TERRORISM SALON: Fourth (and Final) Prompt — OBL and Al Qaeda


Is Osama bin Laden still relevant? Or rather, is the threat more from a reconstituted, centralized Al Qaeda, or from more local groups radicalized by preachers or outside forces? (See the recent arguments between Marc Sageman and Bruce Hoffman). Also interesting to consider is how centralized Al Qaeda was before September 11, looking at the scope of its attacks both prior to and after September 11.
Which is more dangerous, a decentralized Al Qaeda operating as a symbol, or a centralized Al Qaeda still ordering attacks from a mountain redoubt?
— Steve Clemons
This week long terrorism salon will continue to be hosted by The Washington Note and UN Dispatch.


2 comments on “TERRORISM SALON: Fourth (and Final) Prompt — OBL and Al Qaeda

  1. Paul Norheim says:

    Henry Kissinger once said: “There is no politics quite as vicious
    as academic politics . . . because in academia there is so little at
    This is certainly not the case here. We should not underestimate
    the (geo)political implications of the disagreement between
    Hoffmann and Sageman; it touches the core of Obamas foreign
    policy strategy in the so called “war on terror”.
    Hoffmann, who sees the threat more from a regrouped,
    centralized al Qaeda, says in the end of his “Foreign Affairs”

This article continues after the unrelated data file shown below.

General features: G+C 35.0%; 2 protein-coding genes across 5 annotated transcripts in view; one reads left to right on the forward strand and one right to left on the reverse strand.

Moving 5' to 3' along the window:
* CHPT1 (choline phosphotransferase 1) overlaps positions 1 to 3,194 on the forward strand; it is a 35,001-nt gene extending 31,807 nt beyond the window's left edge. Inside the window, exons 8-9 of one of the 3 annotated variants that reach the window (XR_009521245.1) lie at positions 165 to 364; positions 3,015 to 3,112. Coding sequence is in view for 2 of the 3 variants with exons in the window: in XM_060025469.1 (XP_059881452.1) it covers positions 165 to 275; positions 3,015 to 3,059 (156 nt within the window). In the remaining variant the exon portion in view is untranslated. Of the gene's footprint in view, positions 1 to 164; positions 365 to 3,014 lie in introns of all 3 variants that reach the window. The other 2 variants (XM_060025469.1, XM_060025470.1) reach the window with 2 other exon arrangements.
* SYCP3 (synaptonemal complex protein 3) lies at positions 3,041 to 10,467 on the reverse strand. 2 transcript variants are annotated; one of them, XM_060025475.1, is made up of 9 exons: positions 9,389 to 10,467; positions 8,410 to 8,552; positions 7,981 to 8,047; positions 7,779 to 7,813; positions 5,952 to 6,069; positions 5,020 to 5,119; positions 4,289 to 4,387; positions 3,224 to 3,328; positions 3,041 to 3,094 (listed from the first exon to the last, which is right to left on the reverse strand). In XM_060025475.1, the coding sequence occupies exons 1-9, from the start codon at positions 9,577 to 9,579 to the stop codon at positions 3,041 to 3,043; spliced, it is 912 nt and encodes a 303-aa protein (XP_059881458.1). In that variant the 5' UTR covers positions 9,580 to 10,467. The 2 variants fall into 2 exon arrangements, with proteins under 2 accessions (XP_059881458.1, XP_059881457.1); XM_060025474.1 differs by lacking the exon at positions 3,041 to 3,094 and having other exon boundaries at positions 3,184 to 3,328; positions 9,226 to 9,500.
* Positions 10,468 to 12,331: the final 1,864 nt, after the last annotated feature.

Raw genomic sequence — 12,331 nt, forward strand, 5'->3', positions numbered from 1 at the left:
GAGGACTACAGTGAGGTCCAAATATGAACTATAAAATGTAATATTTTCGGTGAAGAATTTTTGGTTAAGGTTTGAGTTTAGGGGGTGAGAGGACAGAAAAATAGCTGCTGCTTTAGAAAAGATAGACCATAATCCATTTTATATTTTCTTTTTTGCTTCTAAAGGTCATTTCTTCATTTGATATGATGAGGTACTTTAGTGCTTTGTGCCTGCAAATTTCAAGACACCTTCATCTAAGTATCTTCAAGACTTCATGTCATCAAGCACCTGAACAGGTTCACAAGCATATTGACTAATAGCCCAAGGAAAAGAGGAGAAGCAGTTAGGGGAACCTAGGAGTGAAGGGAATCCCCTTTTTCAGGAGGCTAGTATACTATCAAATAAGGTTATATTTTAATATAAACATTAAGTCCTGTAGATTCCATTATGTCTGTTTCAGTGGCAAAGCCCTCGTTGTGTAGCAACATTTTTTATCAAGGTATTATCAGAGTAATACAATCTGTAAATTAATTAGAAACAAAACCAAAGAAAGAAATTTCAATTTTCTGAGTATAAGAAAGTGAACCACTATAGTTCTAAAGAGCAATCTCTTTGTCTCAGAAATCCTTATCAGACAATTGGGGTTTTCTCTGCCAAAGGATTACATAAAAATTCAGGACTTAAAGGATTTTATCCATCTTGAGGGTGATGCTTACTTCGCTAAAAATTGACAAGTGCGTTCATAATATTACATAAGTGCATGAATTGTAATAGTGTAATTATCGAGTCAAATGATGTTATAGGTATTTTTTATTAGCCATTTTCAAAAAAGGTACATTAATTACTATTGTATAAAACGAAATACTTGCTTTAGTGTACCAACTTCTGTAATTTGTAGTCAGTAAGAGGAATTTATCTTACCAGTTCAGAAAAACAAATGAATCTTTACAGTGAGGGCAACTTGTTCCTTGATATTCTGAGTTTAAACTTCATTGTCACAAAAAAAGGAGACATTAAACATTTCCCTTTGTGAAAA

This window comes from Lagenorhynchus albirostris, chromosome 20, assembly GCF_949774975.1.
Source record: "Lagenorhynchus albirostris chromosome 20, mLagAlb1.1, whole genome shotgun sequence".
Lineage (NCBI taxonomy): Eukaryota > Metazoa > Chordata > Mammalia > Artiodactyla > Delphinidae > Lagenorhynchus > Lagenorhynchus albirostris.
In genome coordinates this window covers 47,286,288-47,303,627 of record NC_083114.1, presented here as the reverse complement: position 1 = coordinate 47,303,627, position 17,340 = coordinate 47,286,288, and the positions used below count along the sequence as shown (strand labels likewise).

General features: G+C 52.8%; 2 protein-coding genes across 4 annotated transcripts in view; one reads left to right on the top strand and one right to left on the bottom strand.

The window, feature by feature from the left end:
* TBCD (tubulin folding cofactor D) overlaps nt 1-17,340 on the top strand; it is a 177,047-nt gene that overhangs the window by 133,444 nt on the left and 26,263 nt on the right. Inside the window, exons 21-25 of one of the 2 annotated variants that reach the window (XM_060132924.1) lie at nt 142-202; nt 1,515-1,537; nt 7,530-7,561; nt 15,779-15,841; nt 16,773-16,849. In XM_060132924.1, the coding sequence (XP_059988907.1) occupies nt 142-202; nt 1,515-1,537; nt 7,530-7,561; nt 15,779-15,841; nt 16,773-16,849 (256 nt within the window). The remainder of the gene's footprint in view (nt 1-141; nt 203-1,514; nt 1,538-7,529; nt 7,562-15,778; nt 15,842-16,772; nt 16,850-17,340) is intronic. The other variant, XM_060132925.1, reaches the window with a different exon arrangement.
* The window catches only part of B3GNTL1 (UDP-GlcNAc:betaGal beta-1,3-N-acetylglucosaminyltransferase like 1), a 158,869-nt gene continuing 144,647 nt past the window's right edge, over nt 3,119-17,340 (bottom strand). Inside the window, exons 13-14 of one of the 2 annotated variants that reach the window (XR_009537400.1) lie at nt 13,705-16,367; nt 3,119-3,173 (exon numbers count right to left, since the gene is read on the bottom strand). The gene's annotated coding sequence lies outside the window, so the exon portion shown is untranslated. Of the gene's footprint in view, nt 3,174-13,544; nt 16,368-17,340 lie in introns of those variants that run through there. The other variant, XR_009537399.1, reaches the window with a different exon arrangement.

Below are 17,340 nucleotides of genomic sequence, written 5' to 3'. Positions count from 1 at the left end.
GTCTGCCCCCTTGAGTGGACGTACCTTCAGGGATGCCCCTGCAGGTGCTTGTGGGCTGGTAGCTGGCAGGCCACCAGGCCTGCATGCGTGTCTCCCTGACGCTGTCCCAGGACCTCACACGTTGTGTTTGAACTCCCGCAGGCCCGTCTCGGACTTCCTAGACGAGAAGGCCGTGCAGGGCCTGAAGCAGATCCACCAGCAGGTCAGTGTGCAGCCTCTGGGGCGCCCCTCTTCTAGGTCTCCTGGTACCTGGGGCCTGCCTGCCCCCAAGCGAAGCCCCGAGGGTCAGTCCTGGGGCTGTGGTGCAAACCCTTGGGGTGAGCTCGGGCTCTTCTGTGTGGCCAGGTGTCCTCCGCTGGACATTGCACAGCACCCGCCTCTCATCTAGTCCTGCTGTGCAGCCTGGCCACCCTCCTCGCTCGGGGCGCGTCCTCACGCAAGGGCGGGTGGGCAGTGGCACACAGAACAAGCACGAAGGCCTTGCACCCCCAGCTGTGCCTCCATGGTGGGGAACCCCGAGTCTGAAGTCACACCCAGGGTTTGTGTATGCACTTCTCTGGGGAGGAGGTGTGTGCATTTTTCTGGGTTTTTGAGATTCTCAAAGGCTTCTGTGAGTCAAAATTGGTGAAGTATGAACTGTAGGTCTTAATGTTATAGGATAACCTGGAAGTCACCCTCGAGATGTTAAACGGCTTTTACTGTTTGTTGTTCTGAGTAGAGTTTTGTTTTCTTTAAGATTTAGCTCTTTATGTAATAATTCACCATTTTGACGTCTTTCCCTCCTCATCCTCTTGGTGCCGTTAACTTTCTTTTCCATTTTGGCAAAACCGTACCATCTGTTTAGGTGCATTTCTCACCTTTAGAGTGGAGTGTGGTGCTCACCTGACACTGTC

review of Sagemans new book that “the United States and its
    allies must refocus their attention on Afghanistan and Pakistan”.
    This is completely in line with Obamas strategy, and his
    suggestions to remove troops from Iraq to Afghanistan.
    Sageman`s “bunches of guys” theory requires a different
    strategy that is not represented by any of the candidates. For
    McCain, this is probably nothing more than a typical academic
    issue with little at stake, since he seems obsessed with winning
    the Vietnam war in Iraq, or even in Iran.
    It seems like it`s easier to get political support for fighting a
    tangible enemy with clear contours; ideally an evil, cartoon-like
    individual – Saddam Hussein, Osama bin Laden, “Hitler”… – than
    a more abstract network or a multitude of groups with complex
    or loose connections and differences.
    Thus it`s no surprise that the New York Times article linked to
    in Steve`s post also focused on the individual fight between to
    academic figures, and not on the obvious implications for the
    policy strategies in the current fight among the presidential


  2. Mr.Murder says:

    The answer lies within the after action reviews of the WTC bombing, and the 9-11 commissions recommendations not being fully obligated.
    Contrast those two items with the Aug.6th PDB.
    Now let’s consider Bushco.’s use of INTEL for political expediency at election times, letting people know we have sources within certain cells or wings of the terror infrstructure, for the purpose of making hollow victories in shaping perception at home.
    If we wanted Bin laden he would be ours right now.See also Noriega.


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